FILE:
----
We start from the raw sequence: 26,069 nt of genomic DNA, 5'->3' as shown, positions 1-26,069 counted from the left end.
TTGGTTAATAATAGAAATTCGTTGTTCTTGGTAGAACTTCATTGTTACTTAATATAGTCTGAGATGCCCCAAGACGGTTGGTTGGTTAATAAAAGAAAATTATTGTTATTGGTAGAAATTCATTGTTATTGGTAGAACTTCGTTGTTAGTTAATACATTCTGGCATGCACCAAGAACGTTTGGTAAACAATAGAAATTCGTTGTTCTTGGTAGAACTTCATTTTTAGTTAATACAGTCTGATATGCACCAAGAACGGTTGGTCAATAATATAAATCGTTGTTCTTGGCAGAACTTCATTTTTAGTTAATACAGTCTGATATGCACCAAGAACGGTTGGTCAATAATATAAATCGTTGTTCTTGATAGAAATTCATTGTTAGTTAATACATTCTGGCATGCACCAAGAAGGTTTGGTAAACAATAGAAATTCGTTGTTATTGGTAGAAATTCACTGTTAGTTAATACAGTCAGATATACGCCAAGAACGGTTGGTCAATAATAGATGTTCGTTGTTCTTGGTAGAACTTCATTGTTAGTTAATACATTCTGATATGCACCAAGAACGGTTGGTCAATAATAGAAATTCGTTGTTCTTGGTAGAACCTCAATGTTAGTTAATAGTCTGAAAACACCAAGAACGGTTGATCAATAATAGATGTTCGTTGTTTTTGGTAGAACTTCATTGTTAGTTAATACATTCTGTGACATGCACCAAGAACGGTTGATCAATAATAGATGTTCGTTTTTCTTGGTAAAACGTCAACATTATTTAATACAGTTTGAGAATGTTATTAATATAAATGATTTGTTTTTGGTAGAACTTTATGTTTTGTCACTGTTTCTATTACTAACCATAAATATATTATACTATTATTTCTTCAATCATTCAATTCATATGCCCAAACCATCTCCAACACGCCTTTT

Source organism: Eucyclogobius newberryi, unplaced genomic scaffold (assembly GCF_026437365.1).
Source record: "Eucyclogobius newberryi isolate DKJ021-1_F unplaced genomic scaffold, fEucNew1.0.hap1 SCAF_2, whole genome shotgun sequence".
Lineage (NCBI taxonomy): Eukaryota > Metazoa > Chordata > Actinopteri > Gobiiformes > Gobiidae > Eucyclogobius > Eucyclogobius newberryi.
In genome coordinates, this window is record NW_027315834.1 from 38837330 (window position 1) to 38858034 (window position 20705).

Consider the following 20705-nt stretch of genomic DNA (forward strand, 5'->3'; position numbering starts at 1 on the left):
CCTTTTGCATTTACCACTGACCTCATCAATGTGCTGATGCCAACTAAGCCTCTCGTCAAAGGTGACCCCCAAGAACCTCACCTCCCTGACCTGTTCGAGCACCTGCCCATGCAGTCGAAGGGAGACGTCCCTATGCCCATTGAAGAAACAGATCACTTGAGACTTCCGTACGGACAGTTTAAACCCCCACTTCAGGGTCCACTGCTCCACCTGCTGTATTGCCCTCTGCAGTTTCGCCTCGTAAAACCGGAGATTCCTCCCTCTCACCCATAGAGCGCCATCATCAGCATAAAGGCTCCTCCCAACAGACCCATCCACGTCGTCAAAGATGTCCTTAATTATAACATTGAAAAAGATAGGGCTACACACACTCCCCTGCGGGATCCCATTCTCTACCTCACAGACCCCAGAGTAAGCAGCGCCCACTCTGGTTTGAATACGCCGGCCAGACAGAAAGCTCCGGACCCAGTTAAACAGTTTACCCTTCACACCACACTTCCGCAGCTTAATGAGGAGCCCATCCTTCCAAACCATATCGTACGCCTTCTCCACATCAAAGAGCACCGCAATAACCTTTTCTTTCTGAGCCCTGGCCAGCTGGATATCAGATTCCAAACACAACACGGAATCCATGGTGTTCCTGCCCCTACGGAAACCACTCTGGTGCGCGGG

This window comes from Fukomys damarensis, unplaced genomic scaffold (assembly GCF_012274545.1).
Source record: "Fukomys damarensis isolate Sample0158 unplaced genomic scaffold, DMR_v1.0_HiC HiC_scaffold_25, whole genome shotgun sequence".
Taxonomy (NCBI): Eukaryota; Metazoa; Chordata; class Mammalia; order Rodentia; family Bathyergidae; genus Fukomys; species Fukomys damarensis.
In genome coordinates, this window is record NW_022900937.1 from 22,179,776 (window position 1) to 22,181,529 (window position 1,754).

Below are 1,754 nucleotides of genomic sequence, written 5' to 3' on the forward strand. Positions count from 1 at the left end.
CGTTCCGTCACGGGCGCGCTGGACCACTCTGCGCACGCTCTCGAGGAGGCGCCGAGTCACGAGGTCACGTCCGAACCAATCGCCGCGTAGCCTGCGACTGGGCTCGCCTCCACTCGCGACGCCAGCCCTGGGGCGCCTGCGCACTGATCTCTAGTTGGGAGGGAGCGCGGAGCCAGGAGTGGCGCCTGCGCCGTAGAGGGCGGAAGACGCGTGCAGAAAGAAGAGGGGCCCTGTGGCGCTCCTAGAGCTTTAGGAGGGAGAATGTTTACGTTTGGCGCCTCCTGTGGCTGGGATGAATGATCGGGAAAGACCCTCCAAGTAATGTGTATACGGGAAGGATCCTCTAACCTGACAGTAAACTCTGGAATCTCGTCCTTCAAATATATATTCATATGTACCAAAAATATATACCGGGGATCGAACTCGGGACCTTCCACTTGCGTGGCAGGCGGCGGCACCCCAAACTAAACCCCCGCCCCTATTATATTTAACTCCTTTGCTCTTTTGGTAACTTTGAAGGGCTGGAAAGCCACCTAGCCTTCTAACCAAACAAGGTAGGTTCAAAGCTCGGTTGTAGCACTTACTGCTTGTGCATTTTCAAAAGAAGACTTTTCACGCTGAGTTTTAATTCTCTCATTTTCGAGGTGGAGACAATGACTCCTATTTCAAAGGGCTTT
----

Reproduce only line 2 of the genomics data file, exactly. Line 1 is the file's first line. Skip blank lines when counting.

TTGGTTAATAATAGAAATTCGTTGTTCTTGGTAGAACTTCATTGTTACTTAATATAGTCTGAGATGCCCCAAGACGGTTGGTTGGTTAATAAAAGAAAATTATTGTTATTGGTAGAAATTCATTGTTATTGGTAGAACTTCGTTGTTAGTTAATACATTCTGGCATGCACCAAGAACGTTTGGTAAACAATAGAAATTCGTTGTTCTTGGTAGAACTTCATTTTTAGTTAATACAGTCTGATATGCACCAAGAACGGTTGGTCAATAATATAAATCGTTGTTCTTGGCAGAACTTCATTTTTAGTTAATACAGTCTGATATGCACCAAGAACGGTTGGTCAATAATATAAATCGTTGTTCTTGATAGAAATTCATTGTTAGTTAATACATTCTGGCATGCACCAAGAAGGTTTGGTAAACAATAGAAATTCGTTGTTATTGGTAGAAATTCACTGTTAGTTAATACAGTCAGATATACGCCAAGAACGGTTGGTCAATAATAGATGTTCGTTGTTCTTGGTAGAACTTCATTGTTAGTTAATACATTCTGATATGCACCAAGAACGGTTGGTCAATAATAGAAATTCGTTGTTCTTGGTAGAACCTCAATGTTAGTTAATAGTCTGAAAACACCAAGAACGGTTGATCAATAATAGATGTTCGTTGTTTTTGGTAGAACTTCATTGTTAGTTAATACATTCTGTGACATGCACCAAGAACGGTTGATCAATAATAGATGTTCGTTTTTCTTGGTAAAACGTCAACATTATTTAATACAGTTTGAGAATGTTATTAATATAAATGATTTGTTTTTGGTAGAACTTTATGTTTTGTCACTGTTTCTATTACTAACCATAAATATATTATACTATTATTTCTTCAATCATTCAATTCATATGCCCAAACCATCTCCAACACGCCTTTT